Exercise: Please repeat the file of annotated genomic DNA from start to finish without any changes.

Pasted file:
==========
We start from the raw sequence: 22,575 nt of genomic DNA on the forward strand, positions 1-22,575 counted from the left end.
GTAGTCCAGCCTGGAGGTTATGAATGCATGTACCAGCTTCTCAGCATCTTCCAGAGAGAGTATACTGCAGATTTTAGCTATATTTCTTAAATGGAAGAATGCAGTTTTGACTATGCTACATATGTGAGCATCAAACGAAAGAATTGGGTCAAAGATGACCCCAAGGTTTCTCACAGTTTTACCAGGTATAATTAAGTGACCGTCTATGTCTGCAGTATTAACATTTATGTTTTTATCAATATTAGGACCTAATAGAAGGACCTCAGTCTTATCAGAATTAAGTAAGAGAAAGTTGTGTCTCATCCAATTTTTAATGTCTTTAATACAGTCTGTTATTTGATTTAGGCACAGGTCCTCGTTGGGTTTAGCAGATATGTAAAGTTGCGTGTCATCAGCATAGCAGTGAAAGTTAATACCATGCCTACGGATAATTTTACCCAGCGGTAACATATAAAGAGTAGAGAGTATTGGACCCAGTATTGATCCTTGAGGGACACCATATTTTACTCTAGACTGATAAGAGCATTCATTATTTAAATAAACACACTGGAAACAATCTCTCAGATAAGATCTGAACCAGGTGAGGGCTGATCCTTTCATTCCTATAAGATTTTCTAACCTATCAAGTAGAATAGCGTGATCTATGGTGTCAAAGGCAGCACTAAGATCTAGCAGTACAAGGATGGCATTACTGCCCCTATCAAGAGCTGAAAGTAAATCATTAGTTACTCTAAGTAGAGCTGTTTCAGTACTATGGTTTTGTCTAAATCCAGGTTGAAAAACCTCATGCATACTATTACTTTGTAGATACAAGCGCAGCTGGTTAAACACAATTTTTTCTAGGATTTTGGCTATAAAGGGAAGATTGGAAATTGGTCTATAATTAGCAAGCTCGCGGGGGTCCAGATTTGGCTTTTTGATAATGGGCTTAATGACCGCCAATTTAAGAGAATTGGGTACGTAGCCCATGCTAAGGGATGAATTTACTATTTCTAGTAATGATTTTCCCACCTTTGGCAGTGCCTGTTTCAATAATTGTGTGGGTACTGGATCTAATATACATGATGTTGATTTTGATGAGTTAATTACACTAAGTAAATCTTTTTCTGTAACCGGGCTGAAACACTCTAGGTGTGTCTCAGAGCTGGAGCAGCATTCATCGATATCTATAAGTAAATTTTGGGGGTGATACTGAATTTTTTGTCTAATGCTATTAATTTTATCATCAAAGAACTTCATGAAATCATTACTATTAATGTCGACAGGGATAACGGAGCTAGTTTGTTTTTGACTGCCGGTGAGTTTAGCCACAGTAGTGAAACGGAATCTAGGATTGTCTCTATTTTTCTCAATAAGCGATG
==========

We start from the raw sequence: 22,575 nt of genomic DNA on the forward strand, positions 1-22,575 counted from the left end.
GTAGTCCAGCCTGGAGGTTATGAATGCATGTACCAGCTTCTCAGCATCTTCCAGAGAGAGTATACTGCAGATTTTAGCTATATTTCTTAAATGGAAGAATGCAGTTTTGACTATGCTACATATGTGAGCATCAAACGAAAGAATTGGGTCAAAGATGACCCCAAGGTTTCTCACAGTTTTACCAGGTATAATTAAGTGACCGTCTATGTCTGCAGTATTAACATTTATGTTTTTATCAATATTAGGACCTAATAGAAGGACCTCAGTCTTATCAGAATTAAGTAAGAGAAAGTTGTGTCTCATCCAATTTTTAATGTCTTTAATACAGTCTGTTATTTGATTTAGGCACAGGTCCTCGTTGGGTTTAGCAGATATGTAAAGTTGCGTGTCATCAGCATAGCAGTGAAAGTTAATACCATGCCTACGGATAATTTTACCCAGCGGTAACATATAAAGAGTAGAGAGTATTGGACCCAGTATTGATCCTTGAGGGACACCATATTTTACTCTAGACTGATAAGAGCATTCATTATTTAAATAAACACACTGGAAACAATCTCTCAGATAAGATCTGAACCAGGTGAGGGCTGATCCTTTCATTCCTATAAGATTTTCTAACCTATCAAGTAGAATAGCGTGATCTATGGTGTCAAAGGCAGCACTAAGATCTAGCAGTACAAGGATGGCATTACTGCCCCTATCAAGAGCTGAAAGTAAATCATTAGTTACTCTAAGTAGAGCTGTTTCAGTACTATGGTTTTGTCTAAATCCAGGTTGAAAAACCTCATGCATACTATTACTTTGTAGATACAAGCGCAGCTGGTTAAACACAATTTTTTCTAGGATTTTGGCTATAAAGGGAAGATTGGAAATTGGTCTATAATTAGCAAGCTCGCGGGGGTCCAGATTTGGCTTTTTGATAATGGGCTTAATGACCGCCAATTTAAGAGAATTGGGTACGTAGCCCATGCTAAGGGATGAATTTACTATTTCTAGTAATGATTTTCCCACCTTTGGCAGTGCCTGTTTCAATAATTGTGTGGGTACTGGATCTAATATACATGATGTTGATTTTGATGAGTTAATTACACTAAGTAAATCTTTTTCTGTAACCGGGCTGAAACACTCTAGGTGTGTCTCAGAGCTGGAGCAGCATTCATCGATATCTATAAGTAAATTTTGGGGGTGATACTGAATTTTTTGTCTAATGCTATTAATTTTATCATCAAAGAACTTCATGAAATCATTACTATTAATGTCGACAGGGATAACGGAGCTAGTTTGTTTTTGACTGCCGGTGAGTTTAGCCACAGTAGTGAAACGGAATCTAGGATTGTCTCTATTTTTCTCAATAAGCGATG